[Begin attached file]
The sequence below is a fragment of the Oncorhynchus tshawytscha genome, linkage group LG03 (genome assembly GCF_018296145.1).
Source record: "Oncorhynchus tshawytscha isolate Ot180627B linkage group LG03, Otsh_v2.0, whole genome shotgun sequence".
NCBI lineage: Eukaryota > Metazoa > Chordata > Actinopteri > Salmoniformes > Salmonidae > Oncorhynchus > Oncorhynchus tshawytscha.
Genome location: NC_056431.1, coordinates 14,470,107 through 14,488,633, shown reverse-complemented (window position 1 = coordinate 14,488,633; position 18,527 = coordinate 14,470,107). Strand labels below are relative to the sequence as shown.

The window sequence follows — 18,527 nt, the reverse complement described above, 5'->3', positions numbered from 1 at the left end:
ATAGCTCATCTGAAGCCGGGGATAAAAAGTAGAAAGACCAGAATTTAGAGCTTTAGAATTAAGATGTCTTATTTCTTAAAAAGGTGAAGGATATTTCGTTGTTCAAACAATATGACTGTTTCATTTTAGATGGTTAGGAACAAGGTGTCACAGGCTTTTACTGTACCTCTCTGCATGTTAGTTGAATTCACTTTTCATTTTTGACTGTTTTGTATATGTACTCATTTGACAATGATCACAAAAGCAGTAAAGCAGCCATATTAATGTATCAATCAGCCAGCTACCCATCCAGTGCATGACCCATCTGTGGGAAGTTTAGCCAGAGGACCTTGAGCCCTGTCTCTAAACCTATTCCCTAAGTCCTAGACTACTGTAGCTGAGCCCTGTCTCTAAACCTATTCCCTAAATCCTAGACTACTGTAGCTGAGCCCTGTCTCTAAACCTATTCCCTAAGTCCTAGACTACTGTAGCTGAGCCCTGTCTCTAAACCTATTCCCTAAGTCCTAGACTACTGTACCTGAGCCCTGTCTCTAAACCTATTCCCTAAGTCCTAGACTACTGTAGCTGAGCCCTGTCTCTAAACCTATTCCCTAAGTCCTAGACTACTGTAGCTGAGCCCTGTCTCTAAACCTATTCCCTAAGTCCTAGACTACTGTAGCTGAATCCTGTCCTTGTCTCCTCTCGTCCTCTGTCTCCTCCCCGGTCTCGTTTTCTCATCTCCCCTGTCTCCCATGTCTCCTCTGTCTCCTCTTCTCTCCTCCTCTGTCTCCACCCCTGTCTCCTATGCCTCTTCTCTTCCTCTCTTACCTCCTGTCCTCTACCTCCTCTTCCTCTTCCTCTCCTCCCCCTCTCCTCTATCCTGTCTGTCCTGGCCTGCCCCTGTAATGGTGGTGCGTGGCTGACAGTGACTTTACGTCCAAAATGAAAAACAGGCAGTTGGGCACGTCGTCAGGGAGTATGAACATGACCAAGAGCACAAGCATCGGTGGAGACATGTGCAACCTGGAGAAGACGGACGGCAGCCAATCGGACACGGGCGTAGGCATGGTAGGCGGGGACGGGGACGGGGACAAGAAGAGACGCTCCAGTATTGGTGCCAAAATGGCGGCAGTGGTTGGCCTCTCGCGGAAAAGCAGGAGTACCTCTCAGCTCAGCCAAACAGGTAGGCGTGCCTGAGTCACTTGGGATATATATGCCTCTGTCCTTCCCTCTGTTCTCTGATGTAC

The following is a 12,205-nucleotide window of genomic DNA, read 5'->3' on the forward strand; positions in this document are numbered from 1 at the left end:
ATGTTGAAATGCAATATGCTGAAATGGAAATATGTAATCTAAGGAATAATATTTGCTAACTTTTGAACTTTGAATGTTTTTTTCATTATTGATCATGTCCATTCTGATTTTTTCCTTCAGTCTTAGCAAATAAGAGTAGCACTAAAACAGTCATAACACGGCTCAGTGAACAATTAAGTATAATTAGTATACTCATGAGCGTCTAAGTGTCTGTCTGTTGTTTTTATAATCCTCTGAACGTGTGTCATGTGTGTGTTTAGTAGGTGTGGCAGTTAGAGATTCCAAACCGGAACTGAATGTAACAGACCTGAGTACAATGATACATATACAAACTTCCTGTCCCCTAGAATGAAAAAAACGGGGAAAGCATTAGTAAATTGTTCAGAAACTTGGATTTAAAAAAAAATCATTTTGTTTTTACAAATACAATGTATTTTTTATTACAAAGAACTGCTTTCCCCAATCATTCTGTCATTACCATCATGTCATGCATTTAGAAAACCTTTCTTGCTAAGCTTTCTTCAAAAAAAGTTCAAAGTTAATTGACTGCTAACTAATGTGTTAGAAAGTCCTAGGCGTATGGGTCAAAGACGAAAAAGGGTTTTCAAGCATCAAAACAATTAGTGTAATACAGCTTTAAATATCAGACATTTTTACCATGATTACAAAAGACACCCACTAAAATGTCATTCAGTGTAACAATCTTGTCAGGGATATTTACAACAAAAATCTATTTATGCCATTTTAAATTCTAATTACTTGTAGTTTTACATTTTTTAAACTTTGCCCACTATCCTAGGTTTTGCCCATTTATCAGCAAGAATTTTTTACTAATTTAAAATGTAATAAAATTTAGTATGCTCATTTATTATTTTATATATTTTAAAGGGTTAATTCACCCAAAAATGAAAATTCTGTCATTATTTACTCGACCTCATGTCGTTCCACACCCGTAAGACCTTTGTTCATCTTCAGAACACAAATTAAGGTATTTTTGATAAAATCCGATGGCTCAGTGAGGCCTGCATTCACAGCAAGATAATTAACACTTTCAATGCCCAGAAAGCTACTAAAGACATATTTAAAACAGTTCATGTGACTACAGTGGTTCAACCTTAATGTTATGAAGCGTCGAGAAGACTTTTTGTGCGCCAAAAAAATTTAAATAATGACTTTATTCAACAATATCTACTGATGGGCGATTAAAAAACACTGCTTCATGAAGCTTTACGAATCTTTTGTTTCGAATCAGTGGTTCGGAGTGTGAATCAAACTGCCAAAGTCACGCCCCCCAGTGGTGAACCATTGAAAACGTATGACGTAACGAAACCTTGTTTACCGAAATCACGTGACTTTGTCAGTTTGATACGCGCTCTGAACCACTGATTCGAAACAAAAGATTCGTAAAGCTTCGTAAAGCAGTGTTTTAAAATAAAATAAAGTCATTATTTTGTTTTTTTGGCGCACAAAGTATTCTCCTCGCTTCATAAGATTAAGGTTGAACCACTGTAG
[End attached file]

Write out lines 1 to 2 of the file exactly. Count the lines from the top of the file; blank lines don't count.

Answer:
The sequence below is a fragment of the Oncorhynchus tshawytscha genome, linkage group LG03 (genome assembly GCF_018296145.1).
Source record: "Oncorhynchus tshawytscha isolate Ot180627B linkage group LG03, Otsh_v2.0, whole genome shotgun sequence".